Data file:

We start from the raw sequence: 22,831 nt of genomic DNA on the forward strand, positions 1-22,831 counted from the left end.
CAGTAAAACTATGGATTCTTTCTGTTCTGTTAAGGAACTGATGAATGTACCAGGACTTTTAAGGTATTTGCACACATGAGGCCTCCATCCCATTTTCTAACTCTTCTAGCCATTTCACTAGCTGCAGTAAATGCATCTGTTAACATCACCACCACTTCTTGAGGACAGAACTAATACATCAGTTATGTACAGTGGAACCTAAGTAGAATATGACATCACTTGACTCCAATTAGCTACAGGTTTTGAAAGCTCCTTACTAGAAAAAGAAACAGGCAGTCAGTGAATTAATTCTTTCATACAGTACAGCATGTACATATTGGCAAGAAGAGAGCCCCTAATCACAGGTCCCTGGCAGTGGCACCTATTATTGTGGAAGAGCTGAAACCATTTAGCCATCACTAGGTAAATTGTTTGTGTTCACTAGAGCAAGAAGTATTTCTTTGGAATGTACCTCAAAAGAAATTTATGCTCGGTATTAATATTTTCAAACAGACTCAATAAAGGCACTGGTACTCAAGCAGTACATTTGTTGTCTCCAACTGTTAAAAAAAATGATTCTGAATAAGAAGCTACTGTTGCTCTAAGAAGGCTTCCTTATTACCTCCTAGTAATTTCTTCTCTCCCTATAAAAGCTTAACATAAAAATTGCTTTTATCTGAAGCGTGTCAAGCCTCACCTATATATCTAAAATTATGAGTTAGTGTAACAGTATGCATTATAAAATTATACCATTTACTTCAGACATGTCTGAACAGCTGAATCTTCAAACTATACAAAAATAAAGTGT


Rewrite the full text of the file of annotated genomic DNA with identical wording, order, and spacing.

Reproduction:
We start from the raw sequence: 22,831 nt of genomic DNA on the forward strand, positions 1-22,831 counted from the left end.
CAGTAAAACTATGGATTCTTTCTGTTCTGTTAAGGAACTGATGAATGTACCAGGACTTTTAAGGTATTTGCACACATGAGGCCTCCATCCCATTTTCTAACTCTTCTAGCCATTTCACTAGCTGCAGTAAATGCATCTGTTAACATCACCACCACTTCTTGAGGACAGAACTAATACATCAGTTATGTACAGTGGAACCTAAGTAGAATATGACATCACTTGACTCCAATTAGCTACAGGTTTTGAAAGCTCCTTACTAGAAAAAGAAACAGGCAGTCAGTGAATTAATTCTTTCATACAGTACAGCATGTACATATTGGCAAGAAGAGAGCCCCTAATCACAGGTCCCTGGCAGTGGCACCTATTATTGTGGAAGAGCTGAAACCATTTAGCCATCACTAGGTAAATTGTTTGTGTTCACTAGAGCAAGAAGTATTTCTTTGGAATGTACCTCAAAAGAAATTTATGCTCGGTATTAATATTTTCAAACAGACTCAATAAAGGCACTGGTACTCAAGCAGTACATTTGTTGTCTCCAACTGTTAAAAAAAATGATTCTGAATAAGAAGCTACTGTTGCTCTAAGAAGGCTTCCTTATTACCTCCTAGTAATTTCTTCTCTCCCTATAAAAGCTTAACATAAAAATTGCTTTTATCTGAAGCGTGTCAAGCCTCACCTATATATCTAAAATTATGAGTTAGTGTAACAGTATGCATTATAAAATTATACCATTTACTTCAGACATGTCTGAACAGCTGAATCTTCAAACTATACAAAAATAAAGTGT